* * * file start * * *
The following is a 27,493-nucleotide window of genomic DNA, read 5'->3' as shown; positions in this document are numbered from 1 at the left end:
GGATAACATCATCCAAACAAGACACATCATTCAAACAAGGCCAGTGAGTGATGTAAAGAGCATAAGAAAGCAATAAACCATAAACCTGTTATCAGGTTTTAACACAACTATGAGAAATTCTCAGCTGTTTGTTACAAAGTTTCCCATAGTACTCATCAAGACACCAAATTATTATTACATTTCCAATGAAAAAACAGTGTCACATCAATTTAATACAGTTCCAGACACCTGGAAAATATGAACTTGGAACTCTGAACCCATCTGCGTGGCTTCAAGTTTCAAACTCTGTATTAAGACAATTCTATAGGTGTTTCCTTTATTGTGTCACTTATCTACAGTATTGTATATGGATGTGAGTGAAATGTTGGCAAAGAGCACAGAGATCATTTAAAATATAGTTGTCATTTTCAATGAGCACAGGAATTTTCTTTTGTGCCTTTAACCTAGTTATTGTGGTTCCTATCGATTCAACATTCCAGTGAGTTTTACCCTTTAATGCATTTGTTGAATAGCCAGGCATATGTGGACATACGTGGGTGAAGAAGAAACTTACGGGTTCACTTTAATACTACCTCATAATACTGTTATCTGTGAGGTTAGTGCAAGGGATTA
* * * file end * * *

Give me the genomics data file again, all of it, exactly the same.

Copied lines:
The following is a 27,493-nucleotide window of genomic DNA, read 5'->3' as shown; positions in this document are numbered from 1 at the left end:
GGATAACATCATCCAAACAAGACACATCATTCAAACAAGGCCAGTGAGTGATGTAAAGAGCATAAGAAAGCAATAAACCATAAACCTGTTATCAGGTTTTAACACAACTATGAGAAATTCTCAGCTGTTTGTTACAAAGTTTCCCATAGTACTCATCAAGACACCAAATTATTATTACATTTCCAATGAAAAAACAGTGTCACATCAATTTAATACAGTTCCAGACACCTGGAAAATATGAACTTGGAACTCTGAACCCATCTGCGTGGCTTCAAGTTTCAAACTCTGTATTAAGACAATTCTATAGGTGTTTCCTTTATTGTGTCACTTATCTACAGTATTGTATATGGATGTGAGTGAAATGTTGGCAAAGAGCACAGAGATCATTTAAAATATAGTTGTCATTTTCAATGAGCACAGGAATTTTCTTTTGTGCCTTTAACCTAGTTATTGTGGTTCCTATCGATTCAACATTCCAGTGAGTTTTACCCTTTAATGCATTTGTTGAATAGCCAGGCATATGTGGACATACGTGGGTGAAGAAGAAACTTACGGGTTCACTTTAATACTACCTCATAATACTGTTATCTGTGAGGTTAGTGCAAGGGATTA